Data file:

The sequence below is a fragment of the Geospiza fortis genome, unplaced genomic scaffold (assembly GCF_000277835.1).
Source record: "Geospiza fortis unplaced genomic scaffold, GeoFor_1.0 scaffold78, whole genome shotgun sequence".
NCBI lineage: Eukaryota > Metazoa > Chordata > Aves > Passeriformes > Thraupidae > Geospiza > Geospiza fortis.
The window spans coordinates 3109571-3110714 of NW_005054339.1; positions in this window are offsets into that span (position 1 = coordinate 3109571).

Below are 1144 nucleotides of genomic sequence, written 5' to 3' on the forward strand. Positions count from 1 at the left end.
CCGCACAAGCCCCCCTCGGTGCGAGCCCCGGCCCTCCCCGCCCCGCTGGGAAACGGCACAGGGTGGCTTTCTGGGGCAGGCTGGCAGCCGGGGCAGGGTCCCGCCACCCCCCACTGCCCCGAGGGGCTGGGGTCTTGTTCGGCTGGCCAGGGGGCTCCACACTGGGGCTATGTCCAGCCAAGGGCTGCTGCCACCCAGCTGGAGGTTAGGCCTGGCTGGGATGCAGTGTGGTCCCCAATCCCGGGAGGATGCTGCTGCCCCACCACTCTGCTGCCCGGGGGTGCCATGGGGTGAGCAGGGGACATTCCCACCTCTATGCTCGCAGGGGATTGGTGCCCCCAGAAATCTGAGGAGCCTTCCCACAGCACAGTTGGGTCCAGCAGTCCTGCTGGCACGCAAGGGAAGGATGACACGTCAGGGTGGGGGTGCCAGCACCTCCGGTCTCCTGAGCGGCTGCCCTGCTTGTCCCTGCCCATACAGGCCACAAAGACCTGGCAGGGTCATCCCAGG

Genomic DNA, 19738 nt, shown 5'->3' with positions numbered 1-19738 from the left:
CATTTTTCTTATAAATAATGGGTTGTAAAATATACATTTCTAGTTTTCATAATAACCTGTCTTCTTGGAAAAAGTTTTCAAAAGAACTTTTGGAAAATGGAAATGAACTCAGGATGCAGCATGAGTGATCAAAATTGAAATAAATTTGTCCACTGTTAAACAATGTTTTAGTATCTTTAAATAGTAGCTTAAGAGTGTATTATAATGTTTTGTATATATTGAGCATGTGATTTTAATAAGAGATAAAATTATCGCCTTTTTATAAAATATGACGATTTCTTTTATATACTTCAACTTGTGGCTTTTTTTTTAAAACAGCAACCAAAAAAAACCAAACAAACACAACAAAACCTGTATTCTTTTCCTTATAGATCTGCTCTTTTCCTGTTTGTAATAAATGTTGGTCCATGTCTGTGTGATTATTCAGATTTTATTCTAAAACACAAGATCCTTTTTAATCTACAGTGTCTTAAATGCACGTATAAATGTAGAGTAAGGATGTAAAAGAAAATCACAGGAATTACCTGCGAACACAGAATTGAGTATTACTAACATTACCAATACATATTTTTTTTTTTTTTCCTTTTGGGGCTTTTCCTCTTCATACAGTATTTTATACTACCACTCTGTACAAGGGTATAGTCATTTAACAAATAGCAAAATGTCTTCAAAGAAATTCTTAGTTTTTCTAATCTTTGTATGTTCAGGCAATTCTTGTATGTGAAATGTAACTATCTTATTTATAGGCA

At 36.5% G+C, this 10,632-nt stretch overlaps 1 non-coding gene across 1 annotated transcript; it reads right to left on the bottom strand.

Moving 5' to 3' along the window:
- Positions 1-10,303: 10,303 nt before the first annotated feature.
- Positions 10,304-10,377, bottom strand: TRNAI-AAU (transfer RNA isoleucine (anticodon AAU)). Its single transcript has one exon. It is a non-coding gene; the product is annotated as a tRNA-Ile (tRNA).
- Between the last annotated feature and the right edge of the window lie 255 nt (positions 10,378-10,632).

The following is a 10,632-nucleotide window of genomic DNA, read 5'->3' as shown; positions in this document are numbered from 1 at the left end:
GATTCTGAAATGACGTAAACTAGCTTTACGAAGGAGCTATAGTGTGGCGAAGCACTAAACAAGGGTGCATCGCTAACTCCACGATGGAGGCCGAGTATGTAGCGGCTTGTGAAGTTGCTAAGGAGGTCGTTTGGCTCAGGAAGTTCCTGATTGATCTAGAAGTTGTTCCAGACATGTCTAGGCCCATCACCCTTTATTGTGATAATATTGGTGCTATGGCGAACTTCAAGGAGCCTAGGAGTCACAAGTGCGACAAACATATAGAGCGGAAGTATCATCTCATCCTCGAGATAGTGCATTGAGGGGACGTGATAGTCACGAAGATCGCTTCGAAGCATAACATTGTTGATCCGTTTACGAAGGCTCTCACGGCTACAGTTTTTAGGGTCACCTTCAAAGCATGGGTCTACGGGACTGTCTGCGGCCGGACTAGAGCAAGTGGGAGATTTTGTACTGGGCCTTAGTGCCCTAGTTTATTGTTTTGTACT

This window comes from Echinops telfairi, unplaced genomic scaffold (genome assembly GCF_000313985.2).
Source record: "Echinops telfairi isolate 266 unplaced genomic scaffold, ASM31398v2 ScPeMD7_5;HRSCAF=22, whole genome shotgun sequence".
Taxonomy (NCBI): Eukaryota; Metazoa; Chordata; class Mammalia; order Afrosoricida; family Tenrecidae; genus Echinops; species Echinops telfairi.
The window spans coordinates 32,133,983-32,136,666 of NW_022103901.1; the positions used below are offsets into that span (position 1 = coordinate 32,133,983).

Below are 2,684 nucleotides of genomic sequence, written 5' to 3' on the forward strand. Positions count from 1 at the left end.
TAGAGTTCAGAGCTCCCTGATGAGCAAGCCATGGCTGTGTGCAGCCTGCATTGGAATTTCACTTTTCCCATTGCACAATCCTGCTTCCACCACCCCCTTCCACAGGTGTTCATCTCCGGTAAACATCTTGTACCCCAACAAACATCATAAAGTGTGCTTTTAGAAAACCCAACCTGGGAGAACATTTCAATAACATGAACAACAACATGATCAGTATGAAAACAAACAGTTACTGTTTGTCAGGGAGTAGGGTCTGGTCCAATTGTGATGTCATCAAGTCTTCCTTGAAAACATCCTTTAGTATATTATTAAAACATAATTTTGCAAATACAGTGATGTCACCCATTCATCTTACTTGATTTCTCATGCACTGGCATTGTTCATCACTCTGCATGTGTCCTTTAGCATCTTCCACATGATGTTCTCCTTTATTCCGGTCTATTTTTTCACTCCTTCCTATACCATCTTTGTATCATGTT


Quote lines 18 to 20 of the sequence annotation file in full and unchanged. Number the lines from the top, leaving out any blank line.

Taxonomy (NCBI): Eukaryota; Metazoa; Chordata; class Mammalia; order Afrosoricida; family Tenrecidae; genus Echinops; species Echinops telfairi.
The window spans coordinates 32,133,983-32,136,666 of NW_022103901.1; the positions used below are offsets into that span (position 1 = coordinate 32,133,983).

Below are 2,684 nucleotides of genomic sequence, written 5' to 3' on the forward strand. Positions count from 1 at the left end.